Irving HoweOs classic investigation of the role of revolutionary ideas in fiction is here reprinted in a new paperback edition. In establishing the role of the political novel and tracing its growth into the twentieth century, Mr. Howe draws his examples from StendhalOs The Red and the Black, DostoevskyOs The Possessed, Joseph ConradOs The Secret Agent, and Ivan TurgenevOs Fathers and Sons. He also explains why American novels failed to integrate ideology, including Henry AdamsOs Democracy, Henry JamesOs The Bostonians, and Nathaniel HawthorneOs The Blithedale Romance. His discussion of political fiction after World War II touches on Milan KunderaOs The Book of Laughter and Forgetting, V. S. NaipaulOs A Bend in the River, and Alexander SolzhenitsynOs The First Circle, among others. In all, Politics and the Novel offers the most enduring and authoritative view of the subject.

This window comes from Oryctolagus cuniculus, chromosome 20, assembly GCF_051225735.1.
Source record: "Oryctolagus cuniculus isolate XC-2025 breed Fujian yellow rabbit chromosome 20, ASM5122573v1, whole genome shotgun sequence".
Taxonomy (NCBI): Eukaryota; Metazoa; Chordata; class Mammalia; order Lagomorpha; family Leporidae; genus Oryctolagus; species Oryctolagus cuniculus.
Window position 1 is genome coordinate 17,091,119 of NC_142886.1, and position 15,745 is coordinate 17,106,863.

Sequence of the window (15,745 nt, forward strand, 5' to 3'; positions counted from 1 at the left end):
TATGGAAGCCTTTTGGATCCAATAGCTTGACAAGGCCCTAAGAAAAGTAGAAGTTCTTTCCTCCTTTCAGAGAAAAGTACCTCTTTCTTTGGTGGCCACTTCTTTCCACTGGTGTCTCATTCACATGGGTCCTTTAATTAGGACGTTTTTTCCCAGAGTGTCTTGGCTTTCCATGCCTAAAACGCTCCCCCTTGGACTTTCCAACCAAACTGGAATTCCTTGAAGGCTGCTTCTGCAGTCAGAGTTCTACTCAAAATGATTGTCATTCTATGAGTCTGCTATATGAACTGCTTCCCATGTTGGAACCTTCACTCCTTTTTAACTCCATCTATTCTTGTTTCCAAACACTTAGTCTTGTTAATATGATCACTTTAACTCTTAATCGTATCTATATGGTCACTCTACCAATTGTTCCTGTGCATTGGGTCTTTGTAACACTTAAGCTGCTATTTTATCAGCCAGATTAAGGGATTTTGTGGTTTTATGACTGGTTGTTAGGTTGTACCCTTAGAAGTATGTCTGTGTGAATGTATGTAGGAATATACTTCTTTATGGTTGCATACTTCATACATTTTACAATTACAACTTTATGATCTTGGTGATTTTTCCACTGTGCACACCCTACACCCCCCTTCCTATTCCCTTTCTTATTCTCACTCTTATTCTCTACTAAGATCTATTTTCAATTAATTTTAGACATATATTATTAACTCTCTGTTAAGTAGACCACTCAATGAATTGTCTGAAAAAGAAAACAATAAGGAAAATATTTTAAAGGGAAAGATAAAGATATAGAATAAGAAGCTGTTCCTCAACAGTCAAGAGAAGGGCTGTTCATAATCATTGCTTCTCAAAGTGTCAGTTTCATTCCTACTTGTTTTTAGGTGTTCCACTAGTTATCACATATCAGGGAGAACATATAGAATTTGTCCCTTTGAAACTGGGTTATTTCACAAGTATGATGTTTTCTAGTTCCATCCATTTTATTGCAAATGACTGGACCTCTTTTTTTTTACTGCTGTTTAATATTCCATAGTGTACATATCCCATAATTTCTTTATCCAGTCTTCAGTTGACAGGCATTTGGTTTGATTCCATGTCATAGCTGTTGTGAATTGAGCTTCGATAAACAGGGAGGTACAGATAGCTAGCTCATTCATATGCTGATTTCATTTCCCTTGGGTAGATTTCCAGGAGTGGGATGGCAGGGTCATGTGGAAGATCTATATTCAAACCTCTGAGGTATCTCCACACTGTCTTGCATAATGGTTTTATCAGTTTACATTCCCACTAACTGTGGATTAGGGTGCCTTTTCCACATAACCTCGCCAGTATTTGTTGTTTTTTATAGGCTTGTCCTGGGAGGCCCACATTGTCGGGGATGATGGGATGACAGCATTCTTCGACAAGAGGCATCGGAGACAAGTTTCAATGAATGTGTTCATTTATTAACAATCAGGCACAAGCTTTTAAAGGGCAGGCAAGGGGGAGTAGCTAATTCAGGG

Irving Howe (1920-1993), a leading New York intellectual, founded Dissent magazine and was regarded as one of the most influential American literary critics. His other books include World of Our Fathers, A Treasury of Yiddish Stories, and William Faulkner (published by Ivan R. Dee).